In Part I we talked about the empty seat next to the last seat sold and how important it is to understand who isn’t sitting there.
In Part II we talked about the difference between super avid core audiences, less avid/quasi-regular patrons, and the uncommitted outer fringes of our communities of customers. Then we talked about the even less avid new audiences that lie just beyond that churning outer ring.
Today we’re going to talk about bridges that help us straddle the divide that separates our new audiences from current audiences.
But first a story.
I once was hired by an arts organization that, together with a major funder, came up with a plan to increase weekday participation among seniors by 25%. It was an easy objective to achieve, but the planners had laid out a tactical approach that made it impossible. “We want you to go out and talk to senior centers, retirement homes and senior living communities,” they said, as if these targets were juicy orbs of low-hanging fruit that no one had thought to pick.
I’d been down this road before so I knew there were many, more sophisticated sellers of weekday leisure activity (such as package tour operators) who had long ago claimed that territory, and that even the most talented, well-compensated, full-time salesperson would find it maddeningly complex, time-consuming and ultimately counterproductive. (Believe it or not, seniors aren’t sitting around waiting for some earnest young arts promoter to hand them something interesting to do.)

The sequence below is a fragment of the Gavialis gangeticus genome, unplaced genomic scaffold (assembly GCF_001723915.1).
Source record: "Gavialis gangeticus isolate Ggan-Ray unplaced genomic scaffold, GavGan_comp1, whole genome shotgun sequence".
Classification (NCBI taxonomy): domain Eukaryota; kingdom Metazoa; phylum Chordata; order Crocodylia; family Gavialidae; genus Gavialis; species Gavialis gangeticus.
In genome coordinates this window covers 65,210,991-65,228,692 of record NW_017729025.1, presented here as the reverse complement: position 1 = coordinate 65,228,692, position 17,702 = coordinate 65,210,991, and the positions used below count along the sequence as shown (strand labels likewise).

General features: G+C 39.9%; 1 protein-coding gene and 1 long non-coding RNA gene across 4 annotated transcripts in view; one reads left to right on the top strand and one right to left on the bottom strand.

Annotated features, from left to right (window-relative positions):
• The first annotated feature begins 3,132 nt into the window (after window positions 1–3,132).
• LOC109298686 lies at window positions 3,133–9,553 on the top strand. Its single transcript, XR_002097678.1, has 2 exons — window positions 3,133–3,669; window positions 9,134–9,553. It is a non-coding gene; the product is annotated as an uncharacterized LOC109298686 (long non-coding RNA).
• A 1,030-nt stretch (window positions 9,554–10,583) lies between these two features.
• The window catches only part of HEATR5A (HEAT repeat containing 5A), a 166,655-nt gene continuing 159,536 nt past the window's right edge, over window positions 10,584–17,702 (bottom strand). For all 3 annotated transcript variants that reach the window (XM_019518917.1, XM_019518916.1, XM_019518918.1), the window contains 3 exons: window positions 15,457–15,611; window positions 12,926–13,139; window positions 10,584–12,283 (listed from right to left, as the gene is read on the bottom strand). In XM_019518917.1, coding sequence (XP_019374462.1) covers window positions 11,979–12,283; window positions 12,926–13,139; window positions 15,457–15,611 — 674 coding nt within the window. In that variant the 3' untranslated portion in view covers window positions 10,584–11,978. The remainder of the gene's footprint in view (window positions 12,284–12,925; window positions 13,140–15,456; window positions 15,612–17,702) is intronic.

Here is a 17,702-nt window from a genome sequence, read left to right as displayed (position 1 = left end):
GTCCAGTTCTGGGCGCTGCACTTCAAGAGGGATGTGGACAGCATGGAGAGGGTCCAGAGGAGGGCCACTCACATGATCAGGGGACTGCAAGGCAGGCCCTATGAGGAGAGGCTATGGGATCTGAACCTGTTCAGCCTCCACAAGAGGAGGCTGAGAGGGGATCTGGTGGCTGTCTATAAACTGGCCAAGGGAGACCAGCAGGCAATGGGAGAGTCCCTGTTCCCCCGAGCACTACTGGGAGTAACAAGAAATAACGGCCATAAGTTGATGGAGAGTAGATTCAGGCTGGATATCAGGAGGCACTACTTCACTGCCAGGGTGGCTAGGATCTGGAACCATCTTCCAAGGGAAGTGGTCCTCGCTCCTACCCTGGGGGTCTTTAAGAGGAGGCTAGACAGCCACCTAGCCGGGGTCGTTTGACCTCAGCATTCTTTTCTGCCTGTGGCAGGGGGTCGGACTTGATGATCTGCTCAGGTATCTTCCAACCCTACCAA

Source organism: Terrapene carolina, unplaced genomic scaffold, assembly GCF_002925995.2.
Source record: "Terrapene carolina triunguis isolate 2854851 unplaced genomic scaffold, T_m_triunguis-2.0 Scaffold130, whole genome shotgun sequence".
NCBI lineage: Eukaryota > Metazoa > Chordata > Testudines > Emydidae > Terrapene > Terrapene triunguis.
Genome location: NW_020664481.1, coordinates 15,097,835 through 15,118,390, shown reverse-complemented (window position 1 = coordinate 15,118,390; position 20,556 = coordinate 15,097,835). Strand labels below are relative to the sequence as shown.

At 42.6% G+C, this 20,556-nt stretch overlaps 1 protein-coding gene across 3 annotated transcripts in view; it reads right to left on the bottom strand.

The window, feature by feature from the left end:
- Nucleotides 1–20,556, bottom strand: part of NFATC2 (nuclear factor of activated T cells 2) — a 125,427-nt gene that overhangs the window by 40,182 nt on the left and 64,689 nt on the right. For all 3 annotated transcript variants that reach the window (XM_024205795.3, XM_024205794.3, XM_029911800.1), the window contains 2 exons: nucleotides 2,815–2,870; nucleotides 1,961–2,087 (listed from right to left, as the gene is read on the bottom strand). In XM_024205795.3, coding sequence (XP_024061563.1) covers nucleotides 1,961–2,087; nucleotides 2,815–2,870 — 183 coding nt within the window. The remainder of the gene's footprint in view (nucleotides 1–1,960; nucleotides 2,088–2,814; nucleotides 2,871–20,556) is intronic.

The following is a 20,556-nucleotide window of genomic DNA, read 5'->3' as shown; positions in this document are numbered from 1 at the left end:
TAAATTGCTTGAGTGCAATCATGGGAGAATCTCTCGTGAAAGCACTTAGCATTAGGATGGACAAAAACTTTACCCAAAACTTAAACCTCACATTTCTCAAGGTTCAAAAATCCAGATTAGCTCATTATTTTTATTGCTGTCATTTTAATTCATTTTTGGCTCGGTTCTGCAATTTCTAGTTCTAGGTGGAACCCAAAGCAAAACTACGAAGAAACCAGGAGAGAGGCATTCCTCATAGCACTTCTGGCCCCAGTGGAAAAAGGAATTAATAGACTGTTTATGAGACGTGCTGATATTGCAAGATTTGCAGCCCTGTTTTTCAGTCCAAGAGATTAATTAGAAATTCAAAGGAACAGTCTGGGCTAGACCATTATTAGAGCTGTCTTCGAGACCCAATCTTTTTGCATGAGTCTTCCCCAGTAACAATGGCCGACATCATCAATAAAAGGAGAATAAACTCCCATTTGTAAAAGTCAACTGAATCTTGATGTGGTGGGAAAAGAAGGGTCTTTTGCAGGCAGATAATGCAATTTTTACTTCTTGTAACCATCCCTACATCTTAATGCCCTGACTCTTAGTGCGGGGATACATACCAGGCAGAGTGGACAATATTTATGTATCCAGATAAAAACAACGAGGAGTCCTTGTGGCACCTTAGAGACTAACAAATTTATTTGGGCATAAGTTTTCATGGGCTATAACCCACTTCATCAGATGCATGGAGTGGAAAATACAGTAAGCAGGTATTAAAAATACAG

Meanwhile, I watched as commercial tour coaches rolled up to the venue every week depositing hundreds of seniors onto the organization’s doorstep. When I inquired about the relationships the organization maintained with these companies, I discovered that the gal who listened to the messages on the group sales line kept her contacts in an index card file* that wasn’t part of the organization’s patron database. All the tour business that came to this venue, as it turned out, was passive, and the untapped opportunities for growth in the package travel market were like juicy orbs of low-hanging fruit that nobody had thought to pick.
This story illustrates perfectly how the arts tend to dream about undiscovered imaginary audiences while blithely ignoring some of the more mundane but nonetheless real audiences that lie just beyond their comfort zones. The tour operators in this case were bridges that spanned the divide between the organization’s least important actual customers (those relegated to the index card file) and the even remoter audiences who booked their tours.
Here are a few similar bridges that we tend to ignore out of deference to our nearest and dearest – albeit diminishing – core audiences:
First Timers – Any customer who walks through the door for the first time represents an extraordinary opportunity to learn what motivated them to cross the old audience/new audience threshold. The more an organization can learn about what moves someone to cross that line, the easier it will be to motivate others to cross it as well, which in my mind places these venturesome pioneers at the center of our organizational priorities.